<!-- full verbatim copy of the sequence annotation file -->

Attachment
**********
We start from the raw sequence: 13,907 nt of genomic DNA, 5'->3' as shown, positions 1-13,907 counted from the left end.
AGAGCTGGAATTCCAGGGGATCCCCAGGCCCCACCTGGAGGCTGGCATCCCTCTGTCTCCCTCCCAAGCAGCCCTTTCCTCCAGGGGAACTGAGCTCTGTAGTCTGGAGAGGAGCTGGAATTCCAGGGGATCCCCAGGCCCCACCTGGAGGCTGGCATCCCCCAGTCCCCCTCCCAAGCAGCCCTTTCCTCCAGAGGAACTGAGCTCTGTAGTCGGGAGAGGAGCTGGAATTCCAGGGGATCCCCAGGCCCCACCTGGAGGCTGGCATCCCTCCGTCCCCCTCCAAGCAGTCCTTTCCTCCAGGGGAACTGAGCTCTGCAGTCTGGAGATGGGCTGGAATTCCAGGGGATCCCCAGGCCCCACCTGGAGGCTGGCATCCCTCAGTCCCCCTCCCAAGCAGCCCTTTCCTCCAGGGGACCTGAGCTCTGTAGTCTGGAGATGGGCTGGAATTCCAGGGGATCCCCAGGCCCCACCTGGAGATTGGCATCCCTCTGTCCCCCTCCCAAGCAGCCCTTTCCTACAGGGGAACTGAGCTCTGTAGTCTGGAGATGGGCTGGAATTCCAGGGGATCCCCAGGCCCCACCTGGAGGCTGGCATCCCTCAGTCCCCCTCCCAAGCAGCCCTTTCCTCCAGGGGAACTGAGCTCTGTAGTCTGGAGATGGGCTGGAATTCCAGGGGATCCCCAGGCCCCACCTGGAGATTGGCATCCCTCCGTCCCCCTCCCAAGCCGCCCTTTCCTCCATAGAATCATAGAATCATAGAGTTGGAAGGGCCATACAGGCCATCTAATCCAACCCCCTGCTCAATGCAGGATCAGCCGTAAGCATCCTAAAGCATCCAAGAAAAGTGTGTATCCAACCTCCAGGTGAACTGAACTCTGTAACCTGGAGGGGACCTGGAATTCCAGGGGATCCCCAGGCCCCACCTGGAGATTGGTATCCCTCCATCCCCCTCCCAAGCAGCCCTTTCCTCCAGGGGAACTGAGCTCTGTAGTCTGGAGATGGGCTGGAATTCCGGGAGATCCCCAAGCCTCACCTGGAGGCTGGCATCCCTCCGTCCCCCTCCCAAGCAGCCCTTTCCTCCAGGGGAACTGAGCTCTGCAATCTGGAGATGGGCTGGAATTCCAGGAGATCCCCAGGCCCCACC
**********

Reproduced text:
We start from the raw sequence: 13,907 nt of genomic DNA, 5'->3' as shown, positions 1-13,907 counted from the left end.
AGAGCTGGAATTCCAGGGGATCCCCAGGCCCCACCTGGAGGCTGGCATCCCTCTGTCTCCCTCCCAAGCAGCCCTTTCCTCCAGGGGAACTGAGCTCTGTAGTCTGGAGAGGAGCTGGAATTCCAGGGGATCCCCAGGCCCCACCTGGAGGCTGGCATCCCCCAGTCCCCCTCCCAAGCAGCCCTTTCCTCCAGAGGAACTGAGCTCTGTAGTCGGGAGAGGAGCTGGAATTCCAGGGGATCCCCAGGCCCCACCTGGAGGCTGGCATCCCTCCGTCCCCCTCCAAGCAGTCCTTTCCTCCAGGGGAACTGAGCTCTGCAGTCTGGAGATGGGCTGGAATTCCAGGGGATCCCCAGGCCCCACCTGGAGGCTGGCATCCCTCAGTCCCCCTCCCAAGCAGCCCTTTCCTCCAGGGGACCTGAGCTCTGTAGTCTGGAGATGGGCTGGAATTCCAGGGGATCCCCAGGCCCCACCTGGAGATTGGCATCCCTCTGTCCCCCTCCCAAGCAGCCCTTTCCTACAGGGGAACTGAGCTCTGTAGTCTGGAGATGGGCTGGAATTCCAGGGGATCCCCAGGCCCCACCTGGAGGCTGGCATCCCTCAGTCCCCCTCCCAAGCAGCCCTTTCCTCCAGGGGAACTGAGCTCTGTAGTCTGGAGATGGGCTGGAATTCCAGGGGATCCCCAGGCCCCACCTGGAGATTGGCATCCCTCCGTCCCCCTCCCAAGCCGCCCTTTCCTCCATAGAATCATAGAATCATAGAGTTGGAAGGGCCATACAGGCCATCTAATCCAACCCCCTGCTCAATGCAGGATCAGCCGTAAGCATCCTAAAGCATCCAAGAAAAGTGTGTATCCAACCTCCAGGTGAACTGAACTCTGTAACCTGGAGGGGACCTGGAATTCCAGGGGATCCCCAGGCCCCACCTGGAGATTGGTATCCCTCCATCCCCCTCCCAAGCAGCCCTTTCCTCCAGGGGAACTGAGCTCTGTAGTCTGGAGATGGGCTGGAATTCCGGGAGATCCCCAAGCCTCACCTGGAGGCTGGCATCCCTCCGTCCCCCTCCCAAGCAGCCCTTTCCTCCAGGGGAACTGAGCTCTGCAATCTGGAGATGGGCTGGAATTCCAGGAGATCCCCAGGCCCCACC